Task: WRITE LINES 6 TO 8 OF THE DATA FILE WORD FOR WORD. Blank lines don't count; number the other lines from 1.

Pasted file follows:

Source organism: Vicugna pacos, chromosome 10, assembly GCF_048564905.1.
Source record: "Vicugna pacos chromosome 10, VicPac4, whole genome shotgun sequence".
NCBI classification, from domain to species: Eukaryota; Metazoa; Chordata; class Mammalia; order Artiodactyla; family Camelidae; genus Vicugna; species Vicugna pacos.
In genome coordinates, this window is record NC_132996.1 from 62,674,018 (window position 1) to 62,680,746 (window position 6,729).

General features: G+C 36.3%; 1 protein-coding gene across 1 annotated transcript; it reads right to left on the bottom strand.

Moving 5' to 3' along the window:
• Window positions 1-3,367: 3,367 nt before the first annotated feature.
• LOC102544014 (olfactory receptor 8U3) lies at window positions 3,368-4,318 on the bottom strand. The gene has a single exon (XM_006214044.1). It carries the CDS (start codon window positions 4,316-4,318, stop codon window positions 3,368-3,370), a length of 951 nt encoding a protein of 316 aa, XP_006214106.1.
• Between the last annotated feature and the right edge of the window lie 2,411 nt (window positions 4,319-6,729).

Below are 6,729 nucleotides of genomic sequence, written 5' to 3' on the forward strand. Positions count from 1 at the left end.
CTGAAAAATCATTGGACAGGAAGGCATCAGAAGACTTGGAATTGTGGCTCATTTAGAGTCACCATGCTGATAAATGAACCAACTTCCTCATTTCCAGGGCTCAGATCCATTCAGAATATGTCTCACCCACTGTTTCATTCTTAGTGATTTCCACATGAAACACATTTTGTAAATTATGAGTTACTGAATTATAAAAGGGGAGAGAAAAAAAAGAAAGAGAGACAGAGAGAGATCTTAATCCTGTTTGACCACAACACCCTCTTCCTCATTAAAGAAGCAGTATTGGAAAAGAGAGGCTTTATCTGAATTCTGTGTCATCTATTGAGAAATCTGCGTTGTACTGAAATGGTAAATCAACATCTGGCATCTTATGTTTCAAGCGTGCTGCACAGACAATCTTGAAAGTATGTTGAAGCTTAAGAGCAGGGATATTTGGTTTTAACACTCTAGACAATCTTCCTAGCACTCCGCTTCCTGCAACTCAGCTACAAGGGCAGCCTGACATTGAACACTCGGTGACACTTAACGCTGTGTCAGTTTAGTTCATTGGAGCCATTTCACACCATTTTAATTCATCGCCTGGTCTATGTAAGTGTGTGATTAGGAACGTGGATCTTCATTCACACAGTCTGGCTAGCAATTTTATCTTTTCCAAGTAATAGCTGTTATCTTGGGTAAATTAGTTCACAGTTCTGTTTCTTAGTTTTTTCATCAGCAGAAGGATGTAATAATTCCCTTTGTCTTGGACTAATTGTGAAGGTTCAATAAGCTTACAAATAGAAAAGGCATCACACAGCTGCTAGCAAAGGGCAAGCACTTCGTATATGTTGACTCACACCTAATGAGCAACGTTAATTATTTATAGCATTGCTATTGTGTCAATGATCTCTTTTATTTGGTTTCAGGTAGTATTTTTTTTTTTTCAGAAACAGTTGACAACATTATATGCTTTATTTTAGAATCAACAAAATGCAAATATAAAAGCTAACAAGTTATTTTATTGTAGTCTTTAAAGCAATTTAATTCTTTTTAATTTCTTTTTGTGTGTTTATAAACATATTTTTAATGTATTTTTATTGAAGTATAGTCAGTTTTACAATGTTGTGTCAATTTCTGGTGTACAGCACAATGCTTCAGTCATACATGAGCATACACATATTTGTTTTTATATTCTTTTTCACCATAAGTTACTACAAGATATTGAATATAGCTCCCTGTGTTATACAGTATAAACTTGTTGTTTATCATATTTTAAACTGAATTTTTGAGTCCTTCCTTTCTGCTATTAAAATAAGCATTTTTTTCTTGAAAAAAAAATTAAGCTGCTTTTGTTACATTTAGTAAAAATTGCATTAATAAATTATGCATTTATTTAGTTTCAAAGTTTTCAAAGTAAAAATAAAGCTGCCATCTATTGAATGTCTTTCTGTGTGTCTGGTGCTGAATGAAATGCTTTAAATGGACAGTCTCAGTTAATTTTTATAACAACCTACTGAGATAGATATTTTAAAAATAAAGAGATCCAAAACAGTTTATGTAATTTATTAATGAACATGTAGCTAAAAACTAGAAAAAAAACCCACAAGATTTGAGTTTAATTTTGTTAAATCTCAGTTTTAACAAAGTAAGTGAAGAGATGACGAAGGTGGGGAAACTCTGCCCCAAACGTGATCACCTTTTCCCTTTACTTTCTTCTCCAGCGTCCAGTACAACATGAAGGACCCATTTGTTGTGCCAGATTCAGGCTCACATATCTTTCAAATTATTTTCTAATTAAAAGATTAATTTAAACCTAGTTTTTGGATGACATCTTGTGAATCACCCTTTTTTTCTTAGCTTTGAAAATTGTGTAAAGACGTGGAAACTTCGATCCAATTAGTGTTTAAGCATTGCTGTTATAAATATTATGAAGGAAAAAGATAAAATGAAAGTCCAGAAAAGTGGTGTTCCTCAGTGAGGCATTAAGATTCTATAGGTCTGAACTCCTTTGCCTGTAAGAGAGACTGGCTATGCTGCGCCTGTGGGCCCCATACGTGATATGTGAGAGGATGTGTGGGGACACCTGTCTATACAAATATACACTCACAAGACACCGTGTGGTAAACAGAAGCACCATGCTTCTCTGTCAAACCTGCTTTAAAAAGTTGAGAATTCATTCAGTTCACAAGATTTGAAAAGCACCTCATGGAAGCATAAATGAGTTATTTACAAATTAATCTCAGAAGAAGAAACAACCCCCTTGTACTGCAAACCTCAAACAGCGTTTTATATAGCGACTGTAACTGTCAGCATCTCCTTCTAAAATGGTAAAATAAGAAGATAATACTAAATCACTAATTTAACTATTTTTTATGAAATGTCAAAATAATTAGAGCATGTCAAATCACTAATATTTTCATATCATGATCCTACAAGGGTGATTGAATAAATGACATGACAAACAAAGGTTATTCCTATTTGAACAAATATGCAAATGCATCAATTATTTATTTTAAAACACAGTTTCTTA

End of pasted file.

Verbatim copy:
Moving 5' to 3' along the window:
• Window positions 1-3,367: 3,367 nt before the first annotated feature.
• LOC102544014 (olfactory receptor 8U3) lies at window positions 3,368-4,318 on the bottom strand. The gene has a single exon (XM_006214044.1). It carries the CDS (start codon window positions 4,316-4,318, stop codon window positions 3,368-3,370), a length of 951 nt encoding a protein of 316 aa, XP_006214106.1.